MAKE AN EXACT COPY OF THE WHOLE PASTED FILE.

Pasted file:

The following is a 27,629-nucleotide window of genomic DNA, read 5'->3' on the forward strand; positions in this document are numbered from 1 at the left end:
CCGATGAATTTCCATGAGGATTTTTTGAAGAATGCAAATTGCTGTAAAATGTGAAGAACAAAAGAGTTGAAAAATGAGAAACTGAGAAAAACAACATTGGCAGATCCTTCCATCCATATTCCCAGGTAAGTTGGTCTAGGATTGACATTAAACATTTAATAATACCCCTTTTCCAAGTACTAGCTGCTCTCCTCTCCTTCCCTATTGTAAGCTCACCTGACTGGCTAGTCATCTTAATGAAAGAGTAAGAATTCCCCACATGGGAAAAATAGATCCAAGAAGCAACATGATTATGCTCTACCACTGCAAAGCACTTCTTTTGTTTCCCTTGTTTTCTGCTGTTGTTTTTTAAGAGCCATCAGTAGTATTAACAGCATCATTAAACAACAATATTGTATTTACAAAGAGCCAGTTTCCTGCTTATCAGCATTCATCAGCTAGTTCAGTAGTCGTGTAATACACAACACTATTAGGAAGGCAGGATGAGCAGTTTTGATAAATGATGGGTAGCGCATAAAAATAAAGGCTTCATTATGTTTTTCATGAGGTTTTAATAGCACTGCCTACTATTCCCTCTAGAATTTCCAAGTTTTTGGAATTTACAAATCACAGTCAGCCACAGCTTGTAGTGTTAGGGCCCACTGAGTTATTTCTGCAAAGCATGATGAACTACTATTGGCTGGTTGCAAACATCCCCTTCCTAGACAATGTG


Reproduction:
The following is a 27,629-nucleotide window of genomic DNA, read 5'->3' on the forward strand; positions in this document are numbered from 1 at the left end:
CCGATGAATTTCCATGAGGATTTTTTGAAGAATGCAAATTGCTGTAAAATGTGAAGAACAAAAGAGTTGAAAAATGAGAAACTGAGAAAAACAACATTGGCAGATCCTTCCATCCATATTCCCAGGTAAGTTGGTCTAGGATTGACATTAAACATTTAATAATACCCCTTTTCCAAGTACTAGCTGCTCTCCTCTCCTTCCCTATTGTAAGCTCACCTGACTGGCTAGTCATCTTAATGAAAGAGTAAGAATTCCCCACATGGGAAAAATAGATCCAAGAAGCAACATGATTATGCTCTACCACTGCAAAGCACTTCTTTTGTTTCCCTTGTTTTCTGCTGTTGTTTTTTAAGAGCCATCAGTAGTATTAACAGCATCATTAAACAACAATATTGTATTTACAAAGAGCCAGTTTCCTGCTTATCAGCATTCATCAGCTAGTTCAGTAGTCGTGTAATACACAACACTATTAGGAAGGCAGGATGAGCAGTTTTGATAAATGATGGGTAGCGCATAAAAATAAAGGCTTCATTATGTTTTTCATGAGGTTTTAATAGCACTGCCTACTATTCCCTCTAGAATTTCCAAGTTTTTGGAATTTACAAATCACAGTCAGCCACAGCTTGTAGTGTTAGGGCCCACTGAGTTATTTCTGCAAAGCATGATGAACTACTATTGGCTGGTTGCAAACATCCCCTTCCTAGACAATGTG